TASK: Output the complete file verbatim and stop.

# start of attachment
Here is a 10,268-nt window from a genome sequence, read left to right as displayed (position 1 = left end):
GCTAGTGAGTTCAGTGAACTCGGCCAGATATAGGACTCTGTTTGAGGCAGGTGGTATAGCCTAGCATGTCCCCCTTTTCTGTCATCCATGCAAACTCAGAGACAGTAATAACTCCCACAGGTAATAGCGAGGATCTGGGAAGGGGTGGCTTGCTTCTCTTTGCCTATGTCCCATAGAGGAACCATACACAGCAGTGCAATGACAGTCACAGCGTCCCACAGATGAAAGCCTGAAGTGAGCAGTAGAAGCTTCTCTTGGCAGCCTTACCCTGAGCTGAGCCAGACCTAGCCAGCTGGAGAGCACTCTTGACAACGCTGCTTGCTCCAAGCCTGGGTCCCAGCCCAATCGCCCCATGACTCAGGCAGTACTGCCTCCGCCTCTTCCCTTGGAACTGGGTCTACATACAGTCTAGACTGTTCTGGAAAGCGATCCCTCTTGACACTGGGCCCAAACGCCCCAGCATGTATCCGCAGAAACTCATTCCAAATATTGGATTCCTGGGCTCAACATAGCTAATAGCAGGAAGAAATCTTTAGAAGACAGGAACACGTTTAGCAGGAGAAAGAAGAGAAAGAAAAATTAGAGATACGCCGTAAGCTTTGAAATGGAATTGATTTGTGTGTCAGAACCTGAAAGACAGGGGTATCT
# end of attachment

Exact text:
Here is a 10,268-nt window from a genome sequence, read left to right as displayed (position 1 = left end):
GCTAGTGAGTTCAGTGAACTCGGCCAGATATAGGACTCTGTTTGAGGCAGGTGGTATAGCCTAGCATGTCCCCCTTTTCTGTCATCCATGCAAACTCAGAGACAGTAATAACTCCCACAGGTAATAGCGAGGATCTGGGAAGGGGTGGCTTGCTTCTCTTTGCCTATGTCCCATAGAGGAACCATACACAGCAGTGCAATGACAGTCACAGCGTCCCACAGATGAAAGCCTGAAGTGAGCAGTAGAAGCTTCTCTTGGCAGCCTTACCCTGAGCTGAGCCAGACCTAGCCAGCTGGAGAGCACTCTTGACAACGCTGCTTGCTCCAAGCCTGGGTCCCAGCCCAATCGCCCCATGACTCAGGCAGTACTGCCTCCGCCTCTTCCCTTGGAACTGGGTCTACATACAGTCTAGACTGTTCTGGAAAGCGATCCCTCTTGACACTGGGCCCAAACGCCCCAGCATGTATCCGCAGAAACTCATTCCAAATATTGGATTCCTGGGCTCAACATAGCTAATAGCAGGAAGAAATCTTTAGAAGACAGGAACACGTTTAGCAGGAGAAAGAAGAGAAAGAAAAATTAGAGATACGCCGTAAGCTTTGAAATGGAATTGATTTGTGTGTCAGAACCTGAAAGACAGGGGTATCT